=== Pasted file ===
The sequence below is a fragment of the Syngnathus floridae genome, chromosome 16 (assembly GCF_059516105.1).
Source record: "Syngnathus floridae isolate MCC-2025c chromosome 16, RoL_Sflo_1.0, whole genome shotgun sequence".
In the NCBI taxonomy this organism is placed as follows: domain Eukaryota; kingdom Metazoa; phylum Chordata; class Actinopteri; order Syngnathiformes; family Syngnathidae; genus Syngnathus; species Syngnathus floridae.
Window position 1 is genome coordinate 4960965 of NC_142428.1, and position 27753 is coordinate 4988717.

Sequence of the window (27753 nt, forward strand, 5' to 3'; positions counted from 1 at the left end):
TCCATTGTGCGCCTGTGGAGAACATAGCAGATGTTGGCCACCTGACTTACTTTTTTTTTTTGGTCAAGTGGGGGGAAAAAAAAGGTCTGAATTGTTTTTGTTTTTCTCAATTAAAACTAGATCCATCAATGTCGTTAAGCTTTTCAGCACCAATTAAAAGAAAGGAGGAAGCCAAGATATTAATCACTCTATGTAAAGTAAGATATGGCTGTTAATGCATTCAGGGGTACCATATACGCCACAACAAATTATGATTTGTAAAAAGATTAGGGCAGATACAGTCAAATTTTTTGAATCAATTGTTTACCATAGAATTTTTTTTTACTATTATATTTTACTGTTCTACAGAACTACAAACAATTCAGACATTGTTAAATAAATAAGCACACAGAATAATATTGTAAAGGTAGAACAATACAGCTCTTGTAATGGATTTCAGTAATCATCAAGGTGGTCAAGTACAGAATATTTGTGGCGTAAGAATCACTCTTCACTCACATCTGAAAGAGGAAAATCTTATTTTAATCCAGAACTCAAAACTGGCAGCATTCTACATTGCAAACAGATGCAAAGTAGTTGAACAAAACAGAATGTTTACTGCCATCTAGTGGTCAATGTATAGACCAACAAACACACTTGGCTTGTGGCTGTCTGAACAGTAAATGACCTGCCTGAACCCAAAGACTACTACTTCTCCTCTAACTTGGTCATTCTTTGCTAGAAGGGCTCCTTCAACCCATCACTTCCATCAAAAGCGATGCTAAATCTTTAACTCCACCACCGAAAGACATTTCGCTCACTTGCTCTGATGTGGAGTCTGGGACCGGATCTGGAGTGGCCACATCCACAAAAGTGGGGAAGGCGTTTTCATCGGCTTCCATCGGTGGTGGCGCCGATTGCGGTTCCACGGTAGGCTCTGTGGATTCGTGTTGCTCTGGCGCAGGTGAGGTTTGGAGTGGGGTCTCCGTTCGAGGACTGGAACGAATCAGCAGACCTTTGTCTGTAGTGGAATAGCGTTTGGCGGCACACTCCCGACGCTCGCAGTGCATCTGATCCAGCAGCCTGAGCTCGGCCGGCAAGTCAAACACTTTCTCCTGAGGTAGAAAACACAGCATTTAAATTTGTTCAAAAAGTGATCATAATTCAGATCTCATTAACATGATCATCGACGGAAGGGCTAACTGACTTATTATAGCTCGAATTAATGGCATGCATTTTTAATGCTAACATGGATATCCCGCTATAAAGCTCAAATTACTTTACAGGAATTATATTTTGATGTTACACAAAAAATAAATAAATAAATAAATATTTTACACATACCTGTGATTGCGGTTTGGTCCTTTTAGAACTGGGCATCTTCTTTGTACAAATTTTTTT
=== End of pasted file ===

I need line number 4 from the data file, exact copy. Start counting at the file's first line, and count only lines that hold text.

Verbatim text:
Window position 1 is genome coordinate 4960965 of NC_142428.1, and position 27753 is coordinate 4988717.